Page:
The smell of stale beer is still there; the sometimes unavoidable by-product of a vast recycling program that leaves it to consumers to wash their empties. But olfactory suggestions aside, this is a Beer Store refreshed.
Gone is the joyless, industrial store where shoppers were forced to select their orders from a big plastic board to be hauled out from a dank warehouse. Rather, wall-mounted Samsung tablets can be used to browse, and an added cooler, framed in exposed wood, lets beer drinkers actually touch the product. Upbeat music plays and amber lampshades hang above the cash registers, manned by staff in uniforms labelled “Beer enthusiast” or “Beer champion,” newly trained to suggest flavours and food pairings. In a Facebook-style re-brand, the “The” is gone. It is now, simply, Beer Store.
The test project by Ontario’s beer oligopoly – most sales are controlled by three large multinational brewers – responds to years of customer frustration, and has been rolled out in four Greater Toronto stores, just in time for the May long weekend. In some pilot locations, a wall has been erected separating the returns area, and eliminating the smell altogether. “We’re trying to enhance the customer experience,” said Andrea Randolph, vice-president of retail at Beer Store.
It’s just one example of how liquor retailers across the country – both private and government-run – are attempting to make shopping for beer more pleasant. While beer is still the dominant alcoholic beverage, its market share has been slipping. Sales peaked in 1993, when it held 53 per cent of the alcoholic beverage market, while wine drew 18 per cent. By 2012, beer’s market share was down to 44 per cent, and wine sales grew to 31 per cent of sales.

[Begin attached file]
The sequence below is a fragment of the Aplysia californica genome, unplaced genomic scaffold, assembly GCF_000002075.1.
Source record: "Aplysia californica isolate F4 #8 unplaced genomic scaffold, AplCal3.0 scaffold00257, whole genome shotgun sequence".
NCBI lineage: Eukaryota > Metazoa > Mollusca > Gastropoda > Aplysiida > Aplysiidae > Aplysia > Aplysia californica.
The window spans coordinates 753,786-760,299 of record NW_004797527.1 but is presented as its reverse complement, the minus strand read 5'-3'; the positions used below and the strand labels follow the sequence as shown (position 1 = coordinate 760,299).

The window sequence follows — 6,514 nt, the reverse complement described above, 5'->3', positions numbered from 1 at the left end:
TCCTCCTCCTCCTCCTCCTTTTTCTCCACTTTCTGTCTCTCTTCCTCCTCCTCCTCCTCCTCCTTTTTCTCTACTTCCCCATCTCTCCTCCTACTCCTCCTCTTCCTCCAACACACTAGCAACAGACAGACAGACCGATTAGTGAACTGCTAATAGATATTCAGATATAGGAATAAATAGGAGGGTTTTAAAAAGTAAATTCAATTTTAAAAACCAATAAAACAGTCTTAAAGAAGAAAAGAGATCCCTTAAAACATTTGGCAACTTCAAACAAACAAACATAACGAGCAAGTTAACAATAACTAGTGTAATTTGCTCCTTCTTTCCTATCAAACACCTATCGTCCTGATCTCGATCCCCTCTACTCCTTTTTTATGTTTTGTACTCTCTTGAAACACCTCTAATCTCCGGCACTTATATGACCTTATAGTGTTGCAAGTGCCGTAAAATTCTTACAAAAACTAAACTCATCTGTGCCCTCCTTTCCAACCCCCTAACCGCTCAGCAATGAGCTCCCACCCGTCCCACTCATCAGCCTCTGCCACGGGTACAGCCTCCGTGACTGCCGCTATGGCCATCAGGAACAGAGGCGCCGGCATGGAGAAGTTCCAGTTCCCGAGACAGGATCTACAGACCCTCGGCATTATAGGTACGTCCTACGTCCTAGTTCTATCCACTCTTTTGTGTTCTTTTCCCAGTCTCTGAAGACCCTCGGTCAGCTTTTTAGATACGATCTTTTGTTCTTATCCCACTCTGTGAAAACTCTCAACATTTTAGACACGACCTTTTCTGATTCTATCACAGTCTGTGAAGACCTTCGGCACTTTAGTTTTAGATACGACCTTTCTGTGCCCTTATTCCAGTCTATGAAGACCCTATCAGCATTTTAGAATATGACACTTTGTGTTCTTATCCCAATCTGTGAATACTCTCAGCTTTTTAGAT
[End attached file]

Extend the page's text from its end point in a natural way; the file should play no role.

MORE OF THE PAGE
As the $20.9-billion alcoholic beverage market shifts, beer makers have launched a slew of new products to appeal to consumers’ desire for variety. Now, it seems, attention has turned to the places where beer is sold.
The B.C. Liquor Distribution Branch has over the last five years introduced 22 “signature stores” offering “enhanced presentation and broader selection,” and will roll out more changes over the next year and a half.
In Manitoba, where there is a mix of public and private liquor retailers, the government opened four Liquor Mart Express mini-stores, with the goal “to provide greater customer service and refresh Manitoba’s retail model.”
The Prince Edward Island Liquor Control Commission recently announced a re-branding of its government-run liquor stores, with a new name: “PEI Liquor.” It is also changing its colour scheme, shelving layout and design of its stores.
The Société des alcools du Québec, which does not own its retail outlets, invests roughly $13-million per year on improving its look, refreshing its stores each time a lease comes up.
And the Nova Scotia Liquor Corp., which renovated the front of its stores years ago, has been working to overhaul the “cold zone” back room where customers can browse, to make it look less like a warehouse, with nicer-looking signs and more educational elements.
Liquor retailers have no choice but to shift their shopping environments, and marketing, said NSLC spokesman Mike Maloney. He looks to grocery stores, with better lighting, wider aisles and attractive displays. “The grocery chains have changed dramatically, they’ve upped their game … We’re playing catch-up.”